• 69 individuals were living in transitional housing, which is a program that offers temporary housing (up to 24 months) with supportive services for individuals and families experiencing homelessness with the goal of interim stability and support to successfully move to and maintain permanent housing.
  • 2,096 individuals were without shelter.
    • 223 of these individuals were staying in alternative shelter programs like Rest Stops, Microsites, and sanctioned vehicle camping. While these provide much-needed safe places to sleep, they do not meet the HUD definition of emergency shelter.



  • 425 homeless individuals (14%) were in households with children (138 households); 130 of those were sheltered (44 households) and 295 individuals were unsheltered (94 households).
  • 25 homeless children were unaccompanied by adults; an additional 198 homeless youth age 18-24 were unaccompanied.
  • 151 of homeless individuals (5%) were veterans; 56 were sheltered and 95 were unsheltered.
  • 1,500 individuals (49% of all individuals counted) were chronically homeless (chronically homeless refers to individuals who have experienced homelessness for at least a year, or repeatedly, while struggling with a disabling condition such as a serious mental illness, substance use disorder, or physical disability).
  • 1,268 adults (45%) self-reported a mental health condition; 808 adults (29%) self-reported substance use disorder.
  • 563 homeless individuals (18%) were age 55-64 (239 sheltered and 324 unsheltered); 301 individuals (10%) were age 65 and older (130 sheltered and 171 unsheltered).



  • The percentage of homeless individuals who had experienced domestic violence increased this year, from 21% of adults counted in 2023 to 24% of adults counted in 2024.
  • The percentage of chronically homeless individuals who were sheltered increased significantly from 2020 to 2024, from 25% to 36%.
  • The percentage of homeless individuals who were veterans decreased, from 7% of all homeless individuals in 2023 to 5% in 2024.
  • Of the individuals counted through HMIS for this year’s count, 35% were also in last year’s HMIS count.
  • Nearly half (1,486) of the individuals included in this year’s PIT count are presumed newly homeless and have not appeared in any of the previous 5 counts (2019-2023).


The Homelessness By-Name List

Each month, Lane County uses HMIS data to publish an estimate of the number of people experiencing homelessness in the county at some point during the month. This is published on the Homelessness in Lane County, OR Tableau webpage. The criteria for this report is more expansive than what is used for the HUD PIT Count, because it looks at all services and data collected during the month rather than on one night. This year, 4,295 people were on the By-Name list during the month of January. This is significantly higher than the 3,085 individuals included in the count for the night of January 31, 2024.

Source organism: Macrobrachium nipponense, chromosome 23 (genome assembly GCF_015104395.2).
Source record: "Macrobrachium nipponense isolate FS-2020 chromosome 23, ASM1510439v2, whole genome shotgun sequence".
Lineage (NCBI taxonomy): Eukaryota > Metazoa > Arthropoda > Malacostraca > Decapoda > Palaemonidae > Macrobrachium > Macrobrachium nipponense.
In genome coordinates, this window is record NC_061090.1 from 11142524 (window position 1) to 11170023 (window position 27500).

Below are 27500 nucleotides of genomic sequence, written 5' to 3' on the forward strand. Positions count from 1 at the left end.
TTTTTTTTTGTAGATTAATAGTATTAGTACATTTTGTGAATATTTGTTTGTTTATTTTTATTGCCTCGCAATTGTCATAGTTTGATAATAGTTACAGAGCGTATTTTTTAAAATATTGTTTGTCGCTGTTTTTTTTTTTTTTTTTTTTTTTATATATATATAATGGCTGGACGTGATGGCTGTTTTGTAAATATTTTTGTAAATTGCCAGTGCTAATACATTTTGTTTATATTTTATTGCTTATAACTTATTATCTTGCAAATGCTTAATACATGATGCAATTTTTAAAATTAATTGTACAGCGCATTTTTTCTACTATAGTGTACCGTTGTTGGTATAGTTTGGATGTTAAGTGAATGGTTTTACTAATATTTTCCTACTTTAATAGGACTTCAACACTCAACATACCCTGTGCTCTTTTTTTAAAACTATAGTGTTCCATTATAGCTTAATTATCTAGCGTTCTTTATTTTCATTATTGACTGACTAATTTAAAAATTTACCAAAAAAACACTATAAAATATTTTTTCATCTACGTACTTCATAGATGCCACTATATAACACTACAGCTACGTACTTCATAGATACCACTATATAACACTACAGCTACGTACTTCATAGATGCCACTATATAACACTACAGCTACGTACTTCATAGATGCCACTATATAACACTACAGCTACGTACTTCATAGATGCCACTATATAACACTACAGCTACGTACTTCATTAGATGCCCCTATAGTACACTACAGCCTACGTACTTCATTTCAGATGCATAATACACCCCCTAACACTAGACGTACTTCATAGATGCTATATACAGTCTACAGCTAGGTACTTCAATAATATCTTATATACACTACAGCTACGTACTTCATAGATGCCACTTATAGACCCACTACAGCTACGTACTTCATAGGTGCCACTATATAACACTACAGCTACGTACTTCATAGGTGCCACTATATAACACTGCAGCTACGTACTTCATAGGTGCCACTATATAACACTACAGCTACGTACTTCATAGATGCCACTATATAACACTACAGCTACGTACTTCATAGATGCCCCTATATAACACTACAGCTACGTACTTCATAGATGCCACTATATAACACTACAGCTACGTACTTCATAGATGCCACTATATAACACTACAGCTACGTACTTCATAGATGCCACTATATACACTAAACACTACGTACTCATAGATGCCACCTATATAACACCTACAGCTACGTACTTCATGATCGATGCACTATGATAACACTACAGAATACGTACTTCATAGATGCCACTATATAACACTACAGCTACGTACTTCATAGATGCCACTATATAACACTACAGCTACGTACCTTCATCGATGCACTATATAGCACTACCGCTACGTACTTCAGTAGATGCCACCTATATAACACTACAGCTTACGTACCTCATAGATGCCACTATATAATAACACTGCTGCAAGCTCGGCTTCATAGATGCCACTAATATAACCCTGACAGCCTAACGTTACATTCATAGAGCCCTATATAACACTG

Housing Inventory Count

Lane County also submitted the number of shelter and permanent housing beds used on the night of January 31, 2024. In total, 939 of 1088 emergency shelter beds were utilized (86%), 70 of 117 transitional housing beds (60%), and an additional 1,677 individuals were not homeless the night of the PIT Count because they were residing in permanent housing. The 196 available beds in emergency shelter and transitional housing is much smaller than the 2,096 individuals who were unsheltered the night of the count. Additionally, some of these unoccupied beds have eligibility requirements that unsheltered individuals may have been unable to meet.


Oregon Governor’s State of Emergency Due to Homelessness (All In)

Due to the increase of unsheltered homelessness in the Point in Time Count from 2017 to 2022, Lane County was included in the governor’s state of emergency due to homelessness. As a result, more than $15 million in state funding has been allocated to local agencies targeting homelessness. There is more information about All In on the County’s All In webpage at, and more information about the Human Services Division’s work at